Scott Gomez

Can Scott Gomez bounce back in Montreal?

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Ever since Scott Gomez was traded to Montreal two seasons ago, times have been hard on the American centerman. Gomez hasn’t been injury prone while playing for the Canadiens, but instead he’s been thoroughly unproductive. Through two season in Montreal, Gomez has 19 goals and 78 assists. His first season saw him put up 59 points while last year he came up with just 38 of them and was a -15 in plus/minus rating.

Suffice it to say, Gomez has not lived up to expectations or the monstrous contract he came over from New York with. When you’re making $7.3 million against the cap, those kinds of numbers aren’t going to cut it, especially in Montreal.

Every new season is a chance at a new start and for the 31 year-old Gomez, this season gives him a chance to prove his absolute worth to the Canadiens and their fans who booed him for playing so poorly. Pat Hickey of The Montreal Gazette spoke to Gomez to tap into his brain about things.

Gomez has admitted that he was embarrassed by his play last season, but he took a lighthearted approach Thursday when asked if he had stepped up his offseason training regimen.

“I don’t think you get to play in the NHL for very long if you don’t work out. It wasn’t like I just found out what a weight was and decided to lift it. I might have changed some things up a little bit when it comes to my training this year but, at this level, keeping in shape is a year-round job.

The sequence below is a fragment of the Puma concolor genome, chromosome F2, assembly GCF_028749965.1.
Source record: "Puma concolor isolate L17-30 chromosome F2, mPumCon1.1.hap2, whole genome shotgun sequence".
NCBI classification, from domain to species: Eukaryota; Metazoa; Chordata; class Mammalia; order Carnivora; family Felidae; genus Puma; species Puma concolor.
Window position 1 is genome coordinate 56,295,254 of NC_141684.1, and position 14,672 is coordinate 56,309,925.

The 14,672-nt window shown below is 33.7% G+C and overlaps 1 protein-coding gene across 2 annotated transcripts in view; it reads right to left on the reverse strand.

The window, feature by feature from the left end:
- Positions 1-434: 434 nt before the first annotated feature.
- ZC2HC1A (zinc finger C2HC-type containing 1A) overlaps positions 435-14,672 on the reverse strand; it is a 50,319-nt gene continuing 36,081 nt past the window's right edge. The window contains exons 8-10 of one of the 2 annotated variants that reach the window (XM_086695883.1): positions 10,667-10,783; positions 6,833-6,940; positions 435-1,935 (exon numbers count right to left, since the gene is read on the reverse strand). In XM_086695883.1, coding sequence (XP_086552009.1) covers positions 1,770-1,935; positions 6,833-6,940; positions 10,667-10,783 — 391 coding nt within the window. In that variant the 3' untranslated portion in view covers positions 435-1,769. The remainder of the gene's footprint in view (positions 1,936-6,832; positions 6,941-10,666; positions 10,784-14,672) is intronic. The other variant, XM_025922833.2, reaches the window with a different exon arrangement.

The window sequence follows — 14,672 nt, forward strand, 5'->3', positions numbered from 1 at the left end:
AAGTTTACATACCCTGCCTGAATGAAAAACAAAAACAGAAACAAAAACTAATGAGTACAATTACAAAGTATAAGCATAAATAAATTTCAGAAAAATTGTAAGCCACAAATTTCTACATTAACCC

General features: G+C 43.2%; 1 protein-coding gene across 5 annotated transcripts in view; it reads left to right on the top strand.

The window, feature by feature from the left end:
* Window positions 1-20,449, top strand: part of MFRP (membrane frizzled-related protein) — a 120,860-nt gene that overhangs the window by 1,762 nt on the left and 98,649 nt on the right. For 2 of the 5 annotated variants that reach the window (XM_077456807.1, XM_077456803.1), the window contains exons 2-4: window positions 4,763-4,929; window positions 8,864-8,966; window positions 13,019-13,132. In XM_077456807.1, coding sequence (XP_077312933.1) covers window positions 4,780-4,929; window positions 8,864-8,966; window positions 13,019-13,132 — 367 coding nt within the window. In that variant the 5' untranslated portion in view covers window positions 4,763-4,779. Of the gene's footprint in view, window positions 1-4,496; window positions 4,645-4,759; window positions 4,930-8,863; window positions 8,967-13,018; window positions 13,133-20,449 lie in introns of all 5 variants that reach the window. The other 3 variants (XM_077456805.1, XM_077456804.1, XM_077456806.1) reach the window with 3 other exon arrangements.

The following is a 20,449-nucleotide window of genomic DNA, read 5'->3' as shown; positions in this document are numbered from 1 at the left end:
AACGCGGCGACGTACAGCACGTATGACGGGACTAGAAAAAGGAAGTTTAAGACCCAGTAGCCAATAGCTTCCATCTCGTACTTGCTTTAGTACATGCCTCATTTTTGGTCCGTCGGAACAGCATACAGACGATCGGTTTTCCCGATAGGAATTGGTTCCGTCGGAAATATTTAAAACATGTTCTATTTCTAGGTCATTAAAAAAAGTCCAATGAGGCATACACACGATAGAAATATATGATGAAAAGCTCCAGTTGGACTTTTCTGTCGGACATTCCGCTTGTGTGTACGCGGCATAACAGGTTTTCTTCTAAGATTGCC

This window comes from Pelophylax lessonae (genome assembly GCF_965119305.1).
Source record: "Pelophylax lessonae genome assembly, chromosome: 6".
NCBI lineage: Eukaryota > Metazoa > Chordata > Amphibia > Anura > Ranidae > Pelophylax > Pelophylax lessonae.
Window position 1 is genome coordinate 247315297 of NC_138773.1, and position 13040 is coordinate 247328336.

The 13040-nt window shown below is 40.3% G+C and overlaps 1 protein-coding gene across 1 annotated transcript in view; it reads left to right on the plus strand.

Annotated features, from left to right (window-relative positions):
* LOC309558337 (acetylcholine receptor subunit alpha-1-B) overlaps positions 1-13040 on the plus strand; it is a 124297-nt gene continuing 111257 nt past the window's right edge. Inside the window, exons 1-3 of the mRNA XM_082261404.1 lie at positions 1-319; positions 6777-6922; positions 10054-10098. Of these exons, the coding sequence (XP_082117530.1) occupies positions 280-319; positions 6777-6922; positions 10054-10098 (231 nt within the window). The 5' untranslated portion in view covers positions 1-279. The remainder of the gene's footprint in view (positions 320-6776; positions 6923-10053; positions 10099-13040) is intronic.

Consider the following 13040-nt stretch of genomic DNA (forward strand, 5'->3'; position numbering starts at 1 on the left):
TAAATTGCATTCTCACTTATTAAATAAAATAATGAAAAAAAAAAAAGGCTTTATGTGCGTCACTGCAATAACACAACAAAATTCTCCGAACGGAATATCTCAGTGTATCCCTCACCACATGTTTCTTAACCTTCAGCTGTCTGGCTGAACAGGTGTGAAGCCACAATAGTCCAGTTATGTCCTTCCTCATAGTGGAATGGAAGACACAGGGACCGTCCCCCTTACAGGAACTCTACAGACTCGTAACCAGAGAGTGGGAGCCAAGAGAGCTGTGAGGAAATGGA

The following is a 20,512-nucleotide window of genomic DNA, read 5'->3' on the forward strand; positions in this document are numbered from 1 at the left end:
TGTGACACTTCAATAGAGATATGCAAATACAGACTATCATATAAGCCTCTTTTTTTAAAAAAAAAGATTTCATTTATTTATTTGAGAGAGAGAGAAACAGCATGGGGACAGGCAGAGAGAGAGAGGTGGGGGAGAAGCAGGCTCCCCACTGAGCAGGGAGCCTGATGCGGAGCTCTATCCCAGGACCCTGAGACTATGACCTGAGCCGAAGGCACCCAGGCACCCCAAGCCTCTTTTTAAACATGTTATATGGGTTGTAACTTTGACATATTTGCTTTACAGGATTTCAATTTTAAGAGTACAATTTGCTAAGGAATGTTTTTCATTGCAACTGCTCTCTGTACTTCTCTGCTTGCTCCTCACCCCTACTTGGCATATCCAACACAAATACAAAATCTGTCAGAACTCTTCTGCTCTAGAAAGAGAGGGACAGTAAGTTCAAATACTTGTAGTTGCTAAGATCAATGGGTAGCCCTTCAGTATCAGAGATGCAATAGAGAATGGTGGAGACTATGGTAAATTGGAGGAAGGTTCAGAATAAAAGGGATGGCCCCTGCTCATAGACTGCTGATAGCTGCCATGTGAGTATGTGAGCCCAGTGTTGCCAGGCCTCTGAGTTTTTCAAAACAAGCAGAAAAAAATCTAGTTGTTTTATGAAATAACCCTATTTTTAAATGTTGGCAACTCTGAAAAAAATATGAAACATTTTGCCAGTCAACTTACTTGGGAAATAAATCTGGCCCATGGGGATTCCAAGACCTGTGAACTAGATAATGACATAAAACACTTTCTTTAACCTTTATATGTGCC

“I didn’t spend that much time at home (in Alaska) this summer and just took the time to kind of focus and regroup and I’m ready to go,” Gomez added. “I’m ready to change things up with my approach, clear my mind and I just want to get out there and have fun again.”

Fun would be a great thing for Gomez to have because if things are working out that well for him, the Canadiens would likely be winning a lot more games. Tomas Plekanec has assumed the role as the Canadiens’ top centerman and while he does quite well in that role, getting Gomez going and clicking the right way would give the Habs two dynamic scoring lines. Gomez, for the most part, was more of an anchor than a help to his linemates.

With Erik Cole now with the Habs joining Brian Gionta, Mike Cammalleri, and Andrei Kostitsyn as the scorers there’s more depth to be had there for Montreal. If Gomez can’t get his play straightened out, then guys like Lars Eller will have to figure out a way to make it work. That’s daunting to say the least. If the Habs want to make a serious run in the playoffs and challenge for the Stanley Cup, they’re going to need Scott Gomez to find his touch to do it once again.

Ready to Roll: Oilers activate Schultz from IR, send down Reinhart

Justin Schultz
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The Edmonton Oilers activated defenseman Justin Schultz off injured reserve and assigned Griffin Reinhart to the minors.

Schultz has missed the last 14 games because of a back injury, but he’ll suit up in Saturday’s game against the Pittsburgh Penguins.

The 25-year-old has one assist and a minus-6 rating in nine games in ’15-16.

Here’s his interview with Oilers TV from earlier today:

Reinhart was acquired in an off-season trade with the New York Islanders this summer.

The former fourth overall pick has no points and a minus-1 rating in 12 games with the Oilers.

The Leafs will be without Reimer on Saturday